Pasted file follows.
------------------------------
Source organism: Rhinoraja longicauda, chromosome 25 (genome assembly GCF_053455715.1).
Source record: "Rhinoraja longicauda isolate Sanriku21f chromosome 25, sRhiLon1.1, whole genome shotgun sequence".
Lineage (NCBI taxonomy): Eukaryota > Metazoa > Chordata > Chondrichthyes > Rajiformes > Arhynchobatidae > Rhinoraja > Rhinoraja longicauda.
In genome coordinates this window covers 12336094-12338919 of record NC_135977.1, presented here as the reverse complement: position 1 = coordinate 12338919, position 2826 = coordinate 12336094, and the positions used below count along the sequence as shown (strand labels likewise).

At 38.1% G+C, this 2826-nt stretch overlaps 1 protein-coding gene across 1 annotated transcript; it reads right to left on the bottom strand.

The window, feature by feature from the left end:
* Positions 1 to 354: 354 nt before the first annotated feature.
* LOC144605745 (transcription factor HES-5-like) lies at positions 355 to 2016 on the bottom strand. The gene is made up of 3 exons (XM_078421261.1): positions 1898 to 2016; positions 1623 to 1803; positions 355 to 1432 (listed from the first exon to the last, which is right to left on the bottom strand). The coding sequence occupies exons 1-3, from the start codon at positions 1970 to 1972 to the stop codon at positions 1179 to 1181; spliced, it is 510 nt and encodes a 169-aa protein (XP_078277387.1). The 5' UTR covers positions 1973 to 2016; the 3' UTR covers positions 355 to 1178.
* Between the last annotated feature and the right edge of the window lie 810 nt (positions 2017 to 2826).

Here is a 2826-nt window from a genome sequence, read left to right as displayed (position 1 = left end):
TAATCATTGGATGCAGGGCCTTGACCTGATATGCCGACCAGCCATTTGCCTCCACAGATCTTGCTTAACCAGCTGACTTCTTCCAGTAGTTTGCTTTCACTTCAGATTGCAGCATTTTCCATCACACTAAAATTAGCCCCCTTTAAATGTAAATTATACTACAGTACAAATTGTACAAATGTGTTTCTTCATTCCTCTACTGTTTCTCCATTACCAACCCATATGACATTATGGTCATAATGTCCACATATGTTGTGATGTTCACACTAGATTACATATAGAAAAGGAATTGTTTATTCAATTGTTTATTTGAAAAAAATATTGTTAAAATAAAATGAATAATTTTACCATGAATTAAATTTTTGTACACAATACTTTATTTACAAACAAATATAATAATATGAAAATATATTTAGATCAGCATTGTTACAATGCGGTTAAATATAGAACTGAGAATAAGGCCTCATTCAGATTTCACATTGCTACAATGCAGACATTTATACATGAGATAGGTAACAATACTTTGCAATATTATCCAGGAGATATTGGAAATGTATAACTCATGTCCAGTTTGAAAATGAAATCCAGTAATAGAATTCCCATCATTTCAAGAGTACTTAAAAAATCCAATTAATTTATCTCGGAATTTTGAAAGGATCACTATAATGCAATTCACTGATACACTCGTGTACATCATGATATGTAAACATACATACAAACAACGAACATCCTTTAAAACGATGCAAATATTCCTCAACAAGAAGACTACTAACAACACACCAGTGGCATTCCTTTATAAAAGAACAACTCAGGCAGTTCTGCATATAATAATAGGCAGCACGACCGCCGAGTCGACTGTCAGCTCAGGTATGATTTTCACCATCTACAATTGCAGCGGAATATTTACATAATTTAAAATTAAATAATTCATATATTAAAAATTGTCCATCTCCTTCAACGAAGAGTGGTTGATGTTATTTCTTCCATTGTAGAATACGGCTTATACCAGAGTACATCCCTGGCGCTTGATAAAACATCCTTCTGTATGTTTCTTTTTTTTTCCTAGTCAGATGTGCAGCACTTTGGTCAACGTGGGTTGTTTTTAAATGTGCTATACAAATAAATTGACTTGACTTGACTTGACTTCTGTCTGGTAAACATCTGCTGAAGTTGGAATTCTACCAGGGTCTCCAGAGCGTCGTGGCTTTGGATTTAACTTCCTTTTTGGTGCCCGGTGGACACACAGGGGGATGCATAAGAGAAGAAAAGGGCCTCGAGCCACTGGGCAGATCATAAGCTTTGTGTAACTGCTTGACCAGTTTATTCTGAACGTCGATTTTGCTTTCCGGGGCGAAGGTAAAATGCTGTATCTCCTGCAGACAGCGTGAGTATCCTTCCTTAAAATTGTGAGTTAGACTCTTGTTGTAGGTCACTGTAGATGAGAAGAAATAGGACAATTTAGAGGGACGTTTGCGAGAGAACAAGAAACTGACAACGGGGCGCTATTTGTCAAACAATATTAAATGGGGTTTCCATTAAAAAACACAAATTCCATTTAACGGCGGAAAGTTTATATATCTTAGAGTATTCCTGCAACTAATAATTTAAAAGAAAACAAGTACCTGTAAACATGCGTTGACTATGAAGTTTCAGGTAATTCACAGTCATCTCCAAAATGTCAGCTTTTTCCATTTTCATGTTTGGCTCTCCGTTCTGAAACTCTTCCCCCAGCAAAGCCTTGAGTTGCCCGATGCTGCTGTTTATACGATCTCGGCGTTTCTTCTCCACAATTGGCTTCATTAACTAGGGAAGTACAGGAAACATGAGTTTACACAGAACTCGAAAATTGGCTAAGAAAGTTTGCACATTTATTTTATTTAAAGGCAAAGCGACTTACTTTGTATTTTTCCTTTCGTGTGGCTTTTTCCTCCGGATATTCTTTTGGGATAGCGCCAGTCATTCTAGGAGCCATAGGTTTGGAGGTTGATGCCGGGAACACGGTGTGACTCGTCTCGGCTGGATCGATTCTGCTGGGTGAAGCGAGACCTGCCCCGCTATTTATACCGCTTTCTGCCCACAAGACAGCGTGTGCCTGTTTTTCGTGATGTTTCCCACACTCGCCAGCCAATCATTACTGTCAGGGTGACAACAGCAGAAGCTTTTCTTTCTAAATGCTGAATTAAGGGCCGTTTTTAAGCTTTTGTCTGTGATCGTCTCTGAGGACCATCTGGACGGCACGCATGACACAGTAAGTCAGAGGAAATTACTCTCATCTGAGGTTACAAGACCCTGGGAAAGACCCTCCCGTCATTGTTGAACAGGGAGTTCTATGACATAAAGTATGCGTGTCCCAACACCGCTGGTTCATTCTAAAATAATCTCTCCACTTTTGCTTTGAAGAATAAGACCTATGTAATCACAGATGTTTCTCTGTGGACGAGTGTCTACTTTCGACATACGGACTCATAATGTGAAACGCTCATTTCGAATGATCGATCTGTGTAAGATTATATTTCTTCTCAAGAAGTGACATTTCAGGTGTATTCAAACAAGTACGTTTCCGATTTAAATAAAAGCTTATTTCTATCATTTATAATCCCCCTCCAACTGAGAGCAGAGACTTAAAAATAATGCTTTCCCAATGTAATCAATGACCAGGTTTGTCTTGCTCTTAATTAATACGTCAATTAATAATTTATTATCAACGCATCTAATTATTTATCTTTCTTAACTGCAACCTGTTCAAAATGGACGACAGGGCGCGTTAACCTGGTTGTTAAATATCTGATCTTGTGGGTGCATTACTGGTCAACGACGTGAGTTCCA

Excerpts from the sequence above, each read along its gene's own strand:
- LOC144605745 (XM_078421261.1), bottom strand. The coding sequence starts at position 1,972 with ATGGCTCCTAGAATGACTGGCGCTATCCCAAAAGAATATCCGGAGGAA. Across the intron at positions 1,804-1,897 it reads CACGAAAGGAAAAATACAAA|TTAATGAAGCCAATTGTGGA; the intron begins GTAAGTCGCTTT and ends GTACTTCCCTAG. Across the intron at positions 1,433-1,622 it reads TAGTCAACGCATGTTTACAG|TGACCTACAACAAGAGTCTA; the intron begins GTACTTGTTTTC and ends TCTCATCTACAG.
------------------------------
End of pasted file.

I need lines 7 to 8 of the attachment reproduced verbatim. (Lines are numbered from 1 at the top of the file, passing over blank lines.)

* Positions 1 to 354: 354 nt before the first annotated feature.
* LOC144605745 (transcription factor HES-5-like) lies at positions 355 to 2016 on the bottom strand. The gene is made up of 3 exons (XM_078421261.1): positions 1898 to 2016; positions 1623 to 1803; positions 355 to 1432 (listed from the first exon to the last, which is right to left on the bottom strand). The coding sequence occupies exons 1-3, from the start codon at positions 1970 to 1972 to the stop codon at positions 1179 to 1181; spliced, it is 510 nt and encodes a 169-aa protein (XP_078277387.1). The 5' UTR covers positions 1973 to 2016; the 3' UTR covers positions 355 to 1178.